Why has Kobane not fallen to IS(IS)?

12.12.2014 Habertürk
Translated by: Turgay BAYINDIR /
Orjinal Metin (tr-11/29/2014)

The siege of Kobane by IS(IS) has almost reached its 80th day. The city has not fallen and it does not look like it will. Yet, in the first days, many people in Turkey and abroad were predicting, “Kobane will fall any minute”. These predictions, which were mostly also forms of wish fulfillment, were based on quite strong indications at first because:
1.  As clearly witnessed in Mosul, when IS(IS) attacked a city, it soon captured it.
2.  Thanks to the heavy artillery that IS(IS) captured from the Iraqi military, IS(IS) had an obvious advantage over the YPG fighters in Kobane in terms of weapons (tanks vs. Kalashnikovs).
3.  Since Kobane was surrounded by IS(IS)-controlled areas on three sides, the only gate of the city to the outside world was the Mürşitpınar border crossing in Şanlıurfa’s border town of Suruç and Ankara only allowed for humanitarian use of it.
4.  The international coalition was not doing effective air strikes on IS(IS) targets around Kobane because they saw the situation as “hopeless”.

However, when victory for the Kobane resistance emerged as a strong possibility, first air strikes were intensified, then the defenders of the city received air-dropped military aid, and finally peshmerga forces were sent to the aid of the city through the route of Turkey.

The difference between Mosul and Kobane

We have been observing that those who underestimated the Kobane resistance from the beginning are attempting to connect the fact that the city has not fallen to the intervention of the international coalition and even to the arrival of the peshmerga. Even though both of these factors must have contributed to the situation, the real determining factor in Kobane was, and still is, the resistance.  
If we are asking, as the title of this piece reflects, “why has Kobane not fallen to IS(IS)?” the answer is very simple: Kobane has not fallen for the same reasons why Mosul did. Even though the Iraqi military in Mosul had a considerable advantage over IS(IS) in terms of weapons, most of the Sunni Arabs in Mosul, who constitute the majority in the city, saw the “occupying” IS(IS) as one of their own. While there were many IS(IS) fighters who would easily sacrifice their lives for the cause of jihad, for many of the officers in the Iraqi military their own lives were more important.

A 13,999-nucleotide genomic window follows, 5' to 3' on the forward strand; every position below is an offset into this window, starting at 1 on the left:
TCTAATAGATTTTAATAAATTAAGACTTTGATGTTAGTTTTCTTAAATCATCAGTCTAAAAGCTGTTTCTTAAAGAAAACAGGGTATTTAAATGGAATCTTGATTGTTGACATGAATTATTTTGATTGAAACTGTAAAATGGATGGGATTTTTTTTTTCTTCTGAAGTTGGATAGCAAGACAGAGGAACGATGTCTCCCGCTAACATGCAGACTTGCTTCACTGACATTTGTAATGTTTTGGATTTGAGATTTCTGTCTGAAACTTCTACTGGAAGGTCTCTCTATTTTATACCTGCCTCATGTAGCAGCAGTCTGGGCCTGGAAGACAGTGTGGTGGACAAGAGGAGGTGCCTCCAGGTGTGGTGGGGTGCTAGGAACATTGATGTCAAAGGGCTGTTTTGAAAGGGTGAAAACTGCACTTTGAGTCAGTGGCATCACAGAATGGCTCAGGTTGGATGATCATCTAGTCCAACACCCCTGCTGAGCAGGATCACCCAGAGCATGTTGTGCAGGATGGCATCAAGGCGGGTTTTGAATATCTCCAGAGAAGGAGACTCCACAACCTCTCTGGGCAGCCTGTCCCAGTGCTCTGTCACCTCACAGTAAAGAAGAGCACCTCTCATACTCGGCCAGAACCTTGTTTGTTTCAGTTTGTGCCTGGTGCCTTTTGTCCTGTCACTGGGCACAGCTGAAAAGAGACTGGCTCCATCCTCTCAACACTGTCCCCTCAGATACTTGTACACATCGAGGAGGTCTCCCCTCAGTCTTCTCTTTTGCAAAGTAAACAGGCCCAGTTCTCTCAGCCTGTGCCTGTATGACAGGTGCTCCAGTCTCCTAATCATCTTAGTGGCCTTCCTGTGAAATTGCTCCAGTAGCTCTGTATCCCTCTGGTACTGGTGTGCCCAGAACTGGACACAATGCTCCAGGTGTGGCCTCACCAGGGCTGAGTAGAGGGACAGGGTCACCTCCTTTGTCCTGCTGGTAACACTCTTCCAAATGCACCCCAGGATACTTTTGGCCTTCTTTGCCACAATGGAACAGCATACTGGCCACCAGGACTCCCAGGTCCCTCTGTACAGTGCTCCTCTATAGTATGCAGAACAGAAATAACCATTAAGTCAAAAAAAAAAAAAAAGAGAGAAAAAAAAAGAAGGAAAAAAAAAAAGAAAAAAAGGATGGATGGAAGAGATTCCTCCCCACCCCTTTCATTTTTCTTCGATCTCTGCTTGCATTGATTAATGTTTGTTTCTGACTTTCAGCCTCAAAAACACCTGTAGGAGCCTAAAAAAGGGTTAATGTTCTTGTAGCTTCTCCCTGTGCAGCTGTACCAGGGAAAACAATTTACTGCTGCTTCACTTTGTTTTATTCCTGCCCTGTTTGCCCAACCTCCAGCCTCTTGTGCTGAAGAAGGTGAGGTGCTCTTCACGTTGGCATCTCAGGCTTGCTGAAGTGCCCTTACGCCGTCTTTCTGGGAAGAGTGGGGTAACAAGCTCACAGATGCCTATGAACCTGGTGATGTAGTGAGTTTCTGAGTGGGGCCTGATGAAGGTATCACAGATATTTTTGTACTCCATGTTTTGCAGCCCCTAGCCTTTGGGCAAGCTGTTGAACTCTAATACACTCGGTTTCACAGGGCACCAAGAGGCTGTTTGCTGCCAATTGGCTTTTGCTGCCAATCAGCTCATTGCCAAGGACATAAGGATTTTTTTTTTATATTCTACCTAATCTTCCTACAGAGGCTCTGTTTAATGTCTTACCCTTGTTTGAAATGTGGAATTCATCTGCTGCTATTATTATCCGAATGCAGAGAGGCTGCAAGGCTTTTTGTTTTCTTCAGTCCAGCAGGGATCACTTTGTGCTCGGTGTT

Kobane, however, presented the complete opposite: IS(IS), which had no significant local support base in Kobane, was seen as “occupying”. YPG resistance fighters, on the other hand, both men and women, were not like the members of the Iraqi military at all. On the contrary, like IS(IS) militants, YPG fighters were also ready to die for their cause.

Suicide attacks

I want to express this in parenthesis. An al Qaeda administrator once said, “young people in the west do whatever they can in order not to die while our young people go to death without hesitation”. This obviously provides an advantage for movements like al Qaeda and IS(IS). However, as scientific research on suicide attacks also shows us, being ready to die for one’s cause is not in the monopoly of radical Islamist groups. Tamil Tigers in Sri Lanka and PKK in Turkey can be cited as prominent examples to this.   
Therefore, even though IS(IS) used suicide attacks frequently and effectively in both Syria and Iraq, it is not surprising that such attempts in Kobane were not very effective. Moreover, we know that, as seen in the case of Arin Mirkan, a member of YPJ (the women’s branch of YPG), suicide attacks delivered a heavy blow on IS(IS) in Kobane.
Doubtless, there must be various other reasons besides these for the failure of IS(IS) in Kobane. Everyone who sees IS(IS) as a threat should examine the case of Kobane in detail and take lessons from it to apply in other areas.
Yet this is a fact: the fate of Kobane has been determined by the human factor and it continues to do so. 

Destek olmak ister misiniz?
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